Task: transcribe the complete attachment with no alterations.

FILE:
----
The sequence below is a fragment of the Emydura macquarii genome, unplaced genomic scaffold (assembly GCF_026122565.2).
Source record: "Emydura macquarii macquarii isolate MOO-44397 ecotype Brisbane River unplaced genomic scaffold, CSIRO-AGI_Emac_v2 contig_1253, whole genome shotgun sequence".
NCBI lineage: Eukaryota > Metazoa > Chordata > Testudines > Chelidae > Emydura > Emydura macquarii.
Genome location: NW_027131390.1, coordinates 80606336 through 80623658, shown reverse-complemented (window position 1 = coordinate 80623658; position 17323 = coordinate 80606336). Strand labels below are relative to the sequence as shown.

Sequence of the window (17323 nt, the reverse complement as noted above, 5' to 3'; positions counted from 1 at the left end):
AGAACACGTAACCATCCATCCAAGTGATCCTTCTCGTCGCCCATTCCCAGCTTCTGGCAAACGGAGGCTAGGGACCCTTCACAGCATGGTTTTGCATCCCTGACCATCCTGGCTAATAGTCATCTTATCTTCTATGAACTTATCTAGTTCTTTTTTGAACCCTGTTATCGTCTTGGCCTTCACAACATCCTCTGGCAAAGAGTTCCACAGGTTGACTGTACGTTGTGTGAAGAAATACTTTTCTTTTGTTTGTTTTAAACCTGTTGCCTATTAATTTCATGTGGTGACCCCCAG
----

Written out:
The sequence below is a fragment of the Emydura macquarii genome, unplaced genomic scaffold (assembly GCF_026122565.2).
Source record: "Emydura macquarii macquarii isolate MOO-44397 ecotype Brisbane River unplaced genomic scaffold, CSIRO-AGI_Emac_v2 contig_1253, whole genome shotgun sequence".
NCBI lineage: Eukaryota > Metazoa > Chordata > Testudines > Chelidae > Emydura > Emydura macquarii.
Genome location: NW_027131390.1, coordinates 80606336 through 80623658, shown reverse-complemented (window position 1 = coordinate 80623658; position 17323 = coordinate 80606336). Strand labels below are relative to the sequence as shown.

Sequence of the window (17323 nt, the reverse complement as noted above, 5' to 3'; positions counted from 1 at the left end):
AGAACACGTAACCATCCATCCAAGTGATCCTTCTCGTCGCCCATTCCCAGCTTCTGGCAAACGGAGGCTAGGGACCCTTCACAGCATGGTTTTGCATCCCTGACCATCCTGGCTAATAGTCATCTTATCTTCTATGAACTTATCTAGTTCTTTTTTGAACCCTGTTATCGTCTTGGCCTTCACAACATCCTCTGGCAAAGAGTTCCACAGGTTGACTGTACGTTGTGTGAAGAAATACTTTTCTTTTGTTTGTTTTAAACCTGTTGCCTATTAATTTCATGTGGTGACCCCCAG